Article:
Is the single most important thing about camp the fact that the child’s parents are not there? I’m sure for most campers this at least makes their top five. So why is it becoming so increasingly difficult for parents to allow their child time away from their side? There are parts of me that can see where parents are coming from on this one – it’s no secret that a child is a parent’s most prized possession, and so they should be. But on the other hand (the hand of me that has worked as a camp counselor for five years) I can see the benefits that children receive from this time spent away from parents at camp.
For the past thirty years, Michael G. Thompson has consulted to independent and public schools throughout the United States. This work has given him a very unique view of the concerns and preoccupations of loving, dedicated, but often very anxious parents. “Educators tell me that they are seeing a growing minority of parents who are having difficulty allowing their children to go away from them.” Michael reports that he has heard very similar anecdotes from camp directors – parents calling every day suffering from severe ‘child-sickness’ even though their children are obviously thriving at camp. This discovery has inspired Michael to write ‘Homesick and Happy – How Time Away From Parents Can Help a Child Grow’; an essential read for those parents who are struggling to allow their child those times away from their side – those times away that in my opinion are so critical to the positive development of a child’s social skills.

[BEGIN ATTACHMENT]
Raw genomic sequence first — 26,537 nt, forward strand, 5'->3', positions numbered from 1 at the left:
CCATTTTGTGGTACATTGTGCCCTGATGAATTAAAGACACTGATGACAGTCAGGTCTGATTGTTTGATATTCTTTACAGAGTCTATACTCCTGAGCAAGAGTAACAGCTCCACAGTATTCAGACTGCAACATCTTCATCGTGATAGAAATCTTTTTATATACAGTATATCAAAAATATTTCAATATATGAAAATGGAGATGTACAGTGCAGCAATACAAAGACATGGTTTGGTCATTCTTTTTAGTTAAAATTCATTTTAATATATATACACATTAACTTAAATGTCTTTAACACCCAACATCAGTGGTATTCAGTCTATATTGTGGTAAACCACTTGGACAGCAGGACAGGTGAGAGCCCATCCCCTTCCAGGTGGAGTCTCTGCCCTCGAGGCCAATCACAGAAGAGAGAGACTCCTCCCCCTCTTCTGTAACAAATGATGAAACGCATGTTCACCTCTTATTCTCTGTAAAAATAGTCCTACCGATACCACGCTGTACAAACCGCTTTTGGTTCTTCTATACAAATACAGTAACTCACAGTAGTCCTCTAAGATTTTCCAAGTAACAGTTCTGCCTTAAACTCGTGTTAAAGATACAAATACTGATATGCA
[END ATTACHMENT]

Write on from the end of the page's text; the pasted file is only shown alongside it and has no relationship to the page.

Here at Camp Foley, it is our philosophy to partner with parents every step of the way – it is our promise to work closely with parents to develop confident, responsible, and respectful youth. So please, if you have any concerns at all while your child is with us, let us know. We will do all we can to help. And if my experience here has taught me anything, it is that your child will return home after camp with stronger personal skills, increased confidence, and heightened respect for themselves and others.
– Ricky Searson, Assistant Director, Camp Foley.